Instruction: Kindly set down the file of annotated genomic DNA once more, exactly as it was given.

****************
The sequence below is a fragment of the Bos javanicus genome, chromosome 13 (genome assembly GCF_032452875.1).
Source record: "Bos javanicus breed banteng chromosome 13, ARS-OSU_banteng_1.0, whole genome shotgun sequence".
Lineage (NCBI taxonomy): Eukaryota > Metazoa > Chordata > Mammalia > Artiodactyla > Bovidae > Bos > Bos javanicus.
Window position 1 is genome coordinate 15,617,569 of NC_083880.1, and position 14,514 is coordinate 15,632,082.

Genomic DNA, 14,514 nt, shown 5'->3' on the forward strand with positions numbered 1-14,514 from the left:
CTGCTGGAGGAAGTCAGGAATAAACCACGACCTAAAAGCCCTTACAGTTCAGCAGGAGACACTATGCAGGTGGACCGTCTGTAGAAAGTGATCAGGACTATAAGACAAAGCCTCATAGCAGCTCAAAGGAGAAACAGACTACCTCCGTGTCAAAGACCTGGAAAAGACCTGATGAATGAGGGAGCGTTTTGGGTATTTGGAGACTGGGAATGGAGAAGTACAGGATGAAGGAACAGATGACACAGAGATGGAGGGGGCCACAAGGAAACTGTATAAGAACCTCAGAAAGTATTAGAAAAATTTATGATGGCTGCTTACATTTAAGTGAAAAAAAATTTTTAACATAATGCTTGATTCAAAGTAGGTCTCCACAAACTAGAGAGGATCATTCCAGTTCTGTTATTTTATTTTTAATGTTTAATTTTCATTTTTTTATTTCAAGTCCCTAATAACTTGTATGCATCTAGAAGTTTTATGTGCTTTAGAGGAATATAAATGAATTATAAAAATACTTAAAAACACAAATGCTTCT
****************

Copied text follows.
The sequence below is a fragment of the Bos javanicus genome, chromosome 13 (genome assembly GCF_032452875.1).
Source record: "Bos javanicus breed banteng chromosome 13, ARS-OSU_banteng_1.0, whole genome shotgun sequence".
Lineage (NCBI taxonomy): Eukaryota > Metazoa > Chordata > Mammalia > Artiodactyla > Bovidae > Bos > Bos javanicus.
Window position 1 is genome coordinate 15,617,569 of NC_083880.1, and position 14,514 is coordinate 15,632,082.

Genomic DNA, 14,514 nt, shown 5'->3' on the forward strand with positions numbered 1-14,514 from the left:
CTGCTGGAGGAAGTCAGGAATAAACCACGACCTAAAAGCCCTTACAGTTCAGCAGGAGACACTATGCAGGTGGACCGTCTGTAGAAAGTGATCAGGACTATAAGACAAAGCCTCATAGCAGCTCAAAGGAGAAACAGACTACCTCCGTGTCAAAGACCTGGAAAAGACCTGATGAATGAGGGAGCGTTTTGGGTATTTGGAGACTGGGAATGGAGAAGTACAGGATGAAGGAACAGATGACACAGAGATGGAGGGGGCCACAAGGAAACTGTATAAGAACCTCAGAAAGTATTAGAAAAATTTATGATGGCTGCTTACATTTAAGTGAAAAAAAATTTTTAACATAATGCTTGATTCAAAGTAGGTCTCCACAAACTAGAGAGGATCATTCCAGTTCTGTTATTTTATTTTTAATGTTTAATTTTCATTTTTTTATTTCAAGTCCCTAATAACTTGTATGCATCTAGAAGTTTTATGTGCTTTAGAGGAATATAAATGAATTATAAAAATACTTAAAAACACAAATGCTTCT